Thousands of Americans Try To Take Advantage of Biden's Solar Subsidies. They Can't Connect to a Power Grid.

Outdated power systems create years-long lines to plug in green energy projects

May 6, 2023

Shortly after President Joe Biden offered tax credits to anyone buying solar panels, a Colorado homeowner named Stacie took out loans to install $30,000 worth of panels on her roof. Nearly six months later, however, those panels sat unused, generating no power.

The problem seemed to have a simple fix: Stacie's energy provider merely needed to hook the panels up to its power grid—but there's no room.

Increased demand driven by Biden's green subsidies, combined with inadequate power grid capacity, has left thousands of green energy projects like Stacie's without power, rendering them useless. "When you put out $30,000, you sign loans, and don't have a working product, it's frustrating," Stacie told a local reporter. "There is no communication."

Stacie's predicament reflects a significant snag in Biden's green energy revolution. While the hundreds of billions of dollars in green energy spending allocated through the Inflation Reduction Act led to a flood of new wind and solar projects, America's antiquated power grid is not ready to accommodate them. Nearly 1,300 gigawatts worth of green energy projects, for example, are waiting to be connected to power, according to a recent Lawrence Berkeley National Laboratory report. The country's entire electric grid has an installed power capacity of just 1,250 gigawatts.

Biden's energy spending has come under scrutiny in recent weeks as forecasts show the climate initiatives in the Inflation Reduction Act may cost up to four times more than was originally predicted. The inflated price tag makes the idea that the United States would manage to double the capacity of its power grid unlikely in the near future.

That capacity problem has led to massive power connection backlogs, frustrating developers and everyday consumers alike. At the end of 2022, more than 10,000 energy projects—most of them solar—were waiting for permission to connect to grids, the Berkeley report shows. The nation's largest grid operator, PJM Interconnection, in April announced a two-year suspension on the review of more than 1,000 solar projects waiting to connect to power. Developers now wait four years on average to receive connection approval, prompting many to give up and withdraw from the queue. In one case, energy provider Xcel told a Minnesota customer it would take 15 years to connect a rooftop solar system to the company's grid.

Even those who are approved are not necessarily in the clear. Some developers have seen their projects greenlit only to learn that their local grid is at capacity, forcing them to spend big on grid upgrades.

Biden's Bipartisan Infrastructure Law does include money for grid upgrades—the Democrat's Energy Department in November announced "$13 billion in new financing opportunities for the expansion and modernization of the nation's electric grid." But preparing the nation's power grid for Biden's green energy transition will likely take much more money than that. California alone, for example, must spend a whopping $9.3 billion on power grid upgrades to support its transition to green energy, the nonprofit that operates the state's electric grid revealed in April.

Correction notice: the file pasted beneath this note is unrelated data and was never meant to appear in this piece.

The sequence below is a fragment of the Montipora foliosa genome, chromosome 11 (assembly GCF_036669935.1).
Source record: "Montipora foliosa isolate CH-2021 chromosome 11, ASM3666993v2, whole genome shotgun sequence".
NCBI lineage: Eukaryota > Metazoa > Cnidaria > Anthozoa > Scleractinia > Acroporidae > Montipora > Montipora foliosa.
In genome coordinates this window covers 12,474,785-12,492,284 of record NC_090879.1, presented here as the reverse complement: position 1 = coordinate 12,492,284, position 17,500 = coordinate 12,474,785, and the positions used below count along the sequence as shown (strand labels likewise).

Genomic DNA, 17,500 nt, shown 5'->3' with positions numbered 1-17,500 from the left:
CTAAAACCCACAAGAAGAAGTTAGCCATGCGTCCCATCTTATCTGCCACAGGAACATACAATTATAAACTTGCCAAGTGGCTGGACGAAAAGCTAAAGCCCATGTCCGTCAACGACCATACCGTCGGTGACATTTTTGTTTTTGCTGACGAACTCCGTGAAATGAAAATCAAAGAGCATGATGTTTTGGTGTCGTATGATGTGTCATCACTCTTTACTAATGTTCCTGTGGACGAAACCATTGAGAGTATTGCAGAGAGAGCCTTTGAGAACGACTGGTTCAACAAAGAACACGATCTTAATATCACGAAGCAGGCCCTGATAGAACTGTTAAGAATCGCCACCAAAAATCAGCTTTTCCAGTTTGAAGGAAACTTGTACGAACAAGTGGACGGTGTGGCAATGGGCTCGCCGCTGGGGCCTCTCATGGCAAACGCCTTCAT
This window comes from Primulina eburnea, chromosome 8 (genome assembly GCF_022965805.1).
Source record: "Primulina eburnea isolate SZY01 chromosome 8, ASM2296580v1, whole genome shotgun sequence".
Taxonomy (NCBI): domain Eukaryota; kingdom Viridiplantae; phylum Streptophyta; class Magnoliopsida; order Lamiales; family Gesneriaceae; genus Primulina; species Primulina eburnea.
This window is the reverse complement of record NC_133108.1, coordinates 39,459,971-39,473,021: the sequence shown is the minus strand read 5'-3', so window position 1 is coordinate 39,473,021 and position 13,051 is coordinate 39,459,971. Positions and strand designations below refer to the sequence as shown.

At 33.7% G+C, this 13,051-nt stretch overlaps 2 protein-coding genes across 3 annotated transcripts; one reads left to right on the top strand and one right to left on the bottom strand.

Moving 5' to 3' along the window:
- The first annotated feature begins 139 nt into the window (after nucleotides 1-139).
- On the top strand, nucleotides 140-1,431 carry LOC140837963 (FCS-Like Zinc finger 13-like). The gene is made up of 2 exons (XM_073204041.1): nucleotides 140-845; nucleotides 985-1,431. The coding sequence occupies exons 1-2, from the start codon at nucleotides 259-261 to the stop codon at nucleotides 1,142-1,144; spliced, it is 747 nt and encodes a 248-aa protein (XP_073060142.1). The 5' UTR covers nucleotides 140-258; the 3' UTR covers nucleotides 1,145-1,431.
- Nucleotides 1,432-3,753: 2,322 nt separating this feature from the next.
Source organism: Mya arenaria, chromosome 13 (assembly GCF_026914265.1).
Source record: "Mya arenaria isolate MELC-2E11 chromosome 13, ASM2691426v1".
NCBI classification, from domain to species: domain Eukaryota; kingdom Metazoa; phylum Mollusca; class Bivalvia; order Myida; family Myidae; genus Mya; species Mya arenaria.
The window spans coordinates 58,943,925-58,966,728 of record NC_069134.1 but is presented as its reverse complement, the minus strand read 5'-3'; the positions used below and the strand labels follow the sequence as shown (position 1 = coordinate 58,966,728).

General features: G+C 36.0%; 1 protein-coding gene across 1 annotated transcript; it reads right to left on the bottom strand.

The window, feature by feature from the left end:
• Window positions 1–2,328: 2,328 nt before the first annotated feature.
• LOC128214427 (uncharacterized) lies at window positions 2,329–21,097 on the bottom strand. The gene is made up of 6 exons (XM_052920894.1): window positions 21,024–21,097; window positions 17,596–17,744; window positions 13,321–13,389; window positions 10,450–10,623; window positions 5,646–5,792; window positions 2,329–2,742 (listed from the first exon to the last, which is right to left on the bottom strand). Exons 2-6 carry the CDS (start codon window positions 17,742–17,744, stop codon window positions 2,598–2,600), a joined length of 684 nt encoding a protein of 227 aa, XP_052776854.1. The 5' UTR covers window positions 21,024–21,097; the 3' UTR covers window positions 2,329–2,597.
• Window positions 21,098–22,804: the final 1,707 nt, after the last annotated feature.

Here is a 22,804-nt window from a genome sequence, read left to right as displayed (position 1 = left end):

Daniel Turner, the founder and executive director of energy advocacy group Power the Future, hammered Biden for spending "billions of dollars in green cash without proper planning." The nation's power grid problem, Turner argued, shows that the government's work to spur the green energy market is unwise.

"Government comes in with these solar mandates and then they're surprised that the power grid isn't ready for those mandates," Turner told the Washington Free Beacon. "There's never been a Walmart that opens and then the manager goes, 'Holy cow, our shelves aren't stocked.' Government is constantly interfering with what the free market does best."

The Energy Department did not return a request for comment. The White House pointed the Free Beacon to a March speech from senior clean energy adviser John Podesta, who touted the administration's work to "accelerate transmission permitting." "We're doing what we can with the tools we have," Podesta said in the speech. "But Congress needs to do its job, too."

Inadequate power grid capacity is far from the only issue plaguing Biden's solar energy push. China dominates the solar industry supply chain, controlling more than 80 percent of the world's solar panel production. As a result, U.S. solar companies have turned to Chinese goods to satisfy the increased demand associated with Biden's green energy spending, a move that could cost them as bipartisan support grows in Congress for retroactive tariffs on Chinese solar panels. U.S. developers say those tariffs would cost them at least $1 billion in fees, prompting the solar industry to stress its need to import Chinese goods.

"The United States cannot produce enough solar panels and cells to meet demand," the Solar Energy Industries Association said in a Friday statement. "We are urging senators to see through this political charade and examine the facts at hand."

Biden has so far sided with his allies in the solar industry. The Democrat last summer suspended for two years tariffs on Chinese solar panels sold out of Southeast Asia, arguing that the tariffs would hurt "short-term solar panel supply." On Wednesday, however, a bipartisan group of senators voted to reinstate those tariffs, a vote that Florida Republican Rick Scott said "affirmed that the United States will never tolerate a hostile takeover of our industries." Biden promised to veto the measure in an April statement, which said the Chinese tariffs would hurt the "demand for reliable and clean energy" and "create deep uncertainty for jobs and investments in the solar supply chain and the solar installation market."